Jaguar Network, a provider of hosting services with a data center in France, has become the first company to get an Open-IX certification outside of the US.
Open-IX is a non-profit that certifies internet exchanges and data centers based on a set of standards it has devised. Founded by Google, Netflix, and Akamai, among others, the organization is tasked with providing a neutral mechanism through which to evaluate the robustness of an internet exchange facility.
Open-IX has gained some traction in the US since it was founded, primarily with wholesale data center providers looking to boost interconnection value of their facilities, and with European internet exchange operators looking to expand to US markets. How well the standard will do outside of the US remains to be seen.
One of the main reasons Open-IX was started was to create robust alternatives to the handful of data center providers in the US that control nearly all major internet exchanges and have become the default go-to exchange operators. Another reason was to create distributed exchanges in the US that span multiple data centers, which is a popular model in Europe.
Certifying a data center in France indicates that Open-IX has global ambitions. In its press release, Jaguar referred to the certification as a “global standard” – a kind of language Open-IX have steered clear of in the past.
Gabe Cole, board liaison and chair of the Open-IX Data Center Standards Committee, said Jaguar was first in what will soon be a series of certifications of international data center operators.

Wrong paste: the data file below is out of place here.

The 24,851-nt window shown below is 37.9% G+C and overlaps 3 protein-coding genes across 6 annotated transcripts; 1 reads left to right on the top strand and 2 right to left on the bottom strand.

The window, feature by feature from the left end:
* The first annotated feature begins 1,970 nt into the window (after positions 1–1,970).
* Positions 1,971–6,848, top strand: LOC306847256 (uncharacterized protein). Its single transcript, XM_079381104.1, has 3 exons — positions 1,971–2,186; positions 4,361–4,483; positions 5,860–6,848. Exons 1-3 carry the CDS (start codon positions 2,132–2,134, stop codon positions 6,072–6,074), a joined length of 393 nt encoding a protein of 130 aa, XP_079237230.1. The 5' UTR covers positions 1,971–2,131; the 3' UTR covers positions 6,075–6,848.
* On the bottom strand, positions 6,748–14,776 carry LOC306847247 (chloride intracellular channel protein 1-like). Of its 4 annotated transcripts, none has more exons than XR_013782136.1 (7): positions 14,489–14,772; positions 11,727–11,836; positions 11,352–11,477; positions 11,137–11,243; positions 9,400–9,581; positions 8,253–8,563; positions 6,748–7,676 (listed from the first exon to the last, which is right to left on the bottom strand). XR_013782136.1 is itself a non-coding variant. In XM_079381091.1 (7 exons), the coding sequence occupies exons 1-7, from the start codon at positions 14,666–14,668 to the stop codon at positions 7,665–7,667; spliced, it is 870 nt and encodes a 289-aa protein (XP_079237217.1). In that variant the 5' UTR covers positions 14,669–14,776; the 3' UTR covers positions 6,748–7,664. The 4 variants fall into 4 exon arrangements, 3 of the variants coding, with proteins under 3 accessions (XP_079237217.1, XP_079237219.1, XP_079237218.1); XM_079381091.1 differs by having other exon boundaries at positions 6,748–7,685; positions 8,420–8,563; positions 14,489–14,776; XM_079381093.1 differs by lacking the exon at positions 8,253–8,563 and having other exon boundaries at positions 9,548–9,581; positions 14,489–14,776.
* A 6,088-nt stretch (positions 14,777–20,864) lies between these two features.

Via a private network, its data center in Marseille is connected to over 30 interconnected data centers, serving customers in France, Africa, and the Middle East.
“There are now 24 to 25 data centers that have been OIX-2 certified in North America,” Cole said. “One of the reasons that we started this process in the first place is because we noticed that internet performance was a little better in Europe than in the US.”
Based on a self-assessment made by the data center operator, OIX-2 certifications are bestowed after a committee reviews those documents. Once approved, that data center provider is then listed in a directory of OIX-2 providers Open-IX makes available to IT organizations evaluating internet exchanges.
Next up, the organization plans to put a complaint process in place, through which a data center operator might actually lose their certification if enough complaints are substantiated, Cole said.
Naturally, anything involving certifications engenders a lot of heated debate among data center operators, providers of the certifications, and the IT organizations that make use of data center facilities. Self-assessments can only be relied on to a point.
But sending people that are qualified enough to independently verify those assessments is cost prohibitive. In the absence of those hands-on assessments, there comes a point where selecting an internet exchange provider still comes down to trust and reputation.